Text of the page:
While the chances of returning to normalcy look bleak, one cannot overlook the opportunities that lie ahead. Though changed, the show must go on. Now, it may be possible to pivot your offerings to digital services, like gyms, or become takeout/pickup only restaurants, etc. The opportunities are endless when it comes to continuing growing and diversifying the business offerings.

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Many industries are waiting for a pandemic to end without realizing that it has already done and irreversible damage. Consider how your business can take on a new form of market and build a plan around this idea.

DO Not – 2. Provide quip your team with masks without a suitable procedure in place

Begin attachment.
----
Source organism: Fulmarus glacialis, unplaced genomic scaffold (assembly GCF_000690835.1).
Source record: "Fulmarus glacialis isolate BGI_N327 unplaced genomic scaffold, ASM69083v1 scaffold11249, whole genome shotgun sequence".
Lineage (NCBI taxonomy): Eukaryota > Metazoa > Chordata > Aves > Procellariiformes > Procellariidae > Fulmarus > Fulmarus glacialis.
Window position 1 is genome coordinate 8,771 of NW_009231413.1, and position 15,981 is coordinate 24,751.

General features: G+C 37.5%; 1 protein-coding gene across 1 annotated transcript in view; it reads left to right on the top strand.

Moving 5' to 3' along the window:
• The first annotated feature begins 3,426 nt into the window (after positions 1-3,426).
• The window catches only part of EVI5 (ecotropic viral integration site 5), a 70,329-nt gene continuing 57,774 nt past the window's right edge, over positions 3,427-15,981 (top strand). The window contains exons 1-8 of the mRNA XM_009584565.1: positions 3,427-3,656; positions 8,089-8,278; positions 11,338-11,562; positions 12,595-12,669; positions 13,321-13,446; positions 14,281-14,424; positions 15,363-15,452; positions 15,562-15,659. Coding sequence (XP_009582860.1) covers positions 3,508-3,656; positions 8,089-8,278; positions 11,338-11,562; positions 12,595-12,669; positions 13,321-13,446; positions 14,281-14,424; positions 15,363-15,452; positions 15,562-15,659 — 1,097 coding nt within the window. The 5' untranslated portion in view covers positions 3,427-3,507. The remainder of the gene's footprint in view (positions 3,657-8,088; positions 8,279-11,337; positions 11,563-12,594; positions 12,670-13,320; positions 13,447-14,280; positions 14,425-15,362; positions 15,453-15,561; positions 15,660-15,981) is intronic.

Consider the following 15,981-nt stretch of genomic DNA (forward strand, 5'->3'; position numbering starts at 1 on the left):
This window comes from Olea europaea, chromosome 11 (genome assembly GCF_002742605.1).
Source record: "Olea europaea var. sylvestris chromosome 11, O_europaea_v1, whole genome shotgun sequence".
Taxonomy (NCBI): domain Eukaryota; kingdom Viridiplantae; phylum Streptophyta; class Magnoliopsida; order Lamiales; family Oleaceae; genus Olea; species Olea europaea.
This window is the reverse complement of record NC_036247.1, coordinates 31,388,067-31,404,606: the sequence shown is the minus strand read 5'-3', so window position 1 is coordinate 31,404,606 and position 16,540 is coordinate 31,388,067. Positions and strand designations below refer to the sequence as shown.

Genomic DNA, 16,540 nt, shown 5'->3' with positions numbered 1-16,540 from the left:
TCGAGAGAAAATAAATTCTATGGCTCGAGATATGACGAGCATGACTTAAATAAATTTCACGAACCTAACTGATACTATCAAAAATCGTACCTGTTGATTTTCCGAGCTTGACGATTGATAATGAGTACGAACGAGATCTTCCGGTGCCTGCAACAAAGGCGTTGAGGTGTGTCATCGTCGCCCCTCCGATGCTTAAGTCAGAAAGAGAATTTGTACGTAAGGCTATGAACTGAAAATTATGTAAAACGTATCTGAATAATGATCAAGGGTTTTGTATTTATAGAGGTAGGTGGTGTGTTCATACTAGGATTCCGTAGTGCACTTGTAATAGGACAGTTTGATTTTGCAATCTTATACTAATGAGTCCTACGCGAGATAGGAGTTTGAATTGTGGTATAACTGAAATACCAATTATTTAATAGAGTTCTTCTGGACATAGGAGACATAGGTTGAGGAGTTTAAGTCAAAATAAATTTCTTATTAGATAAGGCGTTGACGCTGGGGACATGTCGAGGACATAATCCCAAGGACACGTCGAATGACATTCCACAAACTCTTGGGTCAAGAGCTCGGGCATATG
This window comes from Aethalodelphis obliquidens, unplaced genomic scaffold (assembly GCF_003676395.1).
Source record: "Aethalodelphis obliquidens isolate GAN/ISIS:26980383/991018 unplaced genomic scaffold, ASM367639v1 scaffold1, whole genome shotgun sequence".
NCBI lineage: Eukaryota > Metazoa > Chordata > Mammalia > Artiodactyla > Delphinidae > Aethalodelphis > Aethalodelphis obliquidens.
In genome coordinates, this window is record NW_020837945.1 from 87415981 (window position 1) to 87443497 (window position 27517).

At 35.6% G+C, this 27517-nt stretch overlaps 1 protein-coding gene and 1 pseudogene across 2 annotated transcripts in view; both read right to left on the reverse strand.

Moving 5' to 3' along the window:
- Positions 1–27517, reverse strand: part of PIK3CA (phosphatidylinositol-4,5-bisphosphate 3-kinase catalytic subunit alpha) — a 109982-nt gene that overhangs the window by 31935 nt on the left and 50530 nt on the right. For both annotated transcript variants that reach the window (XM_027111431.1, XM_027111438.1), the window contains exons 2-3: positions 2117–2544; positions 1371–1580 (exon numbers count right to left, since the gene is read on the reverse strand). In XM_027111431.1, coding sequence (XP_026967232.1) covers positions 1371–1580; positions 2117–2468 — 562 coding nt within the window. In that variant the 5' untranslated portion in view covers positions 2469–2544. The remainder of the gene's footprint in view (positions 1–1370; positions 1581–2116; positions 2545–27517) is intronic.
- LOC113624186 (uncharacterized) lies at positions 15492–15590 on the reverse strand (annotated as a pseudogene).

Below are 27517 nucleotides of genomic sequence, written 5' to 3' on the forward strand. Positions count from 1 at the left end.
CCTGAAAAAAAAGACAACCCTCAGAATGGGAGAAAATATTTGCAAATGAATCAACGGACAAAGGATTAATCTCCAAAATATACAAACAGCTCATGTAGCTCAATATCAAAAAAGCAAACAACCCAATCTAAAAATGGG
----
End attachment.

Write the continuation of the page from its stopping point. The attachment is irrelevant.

Again, some government orders may allow you to deliver masks to your team. For some instances, this order will not be supplemental, and it will be the duty of the company to decide a strategy to get adequate supply to keep it clean and teach workers how to wear it properly. Another question: what is your response when an employee decides to wear a bandana rather than a mask?

Ensure that everyone adopts a policy on wearing and disposing the mask regardless of what business you are in. The workplace should be put on equal footing when it comes to coping up with the post-pandemic safety.

Do – 3. Look for partnership opportunities

Covid-19 has put several stressors on local organizations and service providers simultaneously. The best time to deal with layoffs is not fun, far less if consumers are fighting to pay their bills.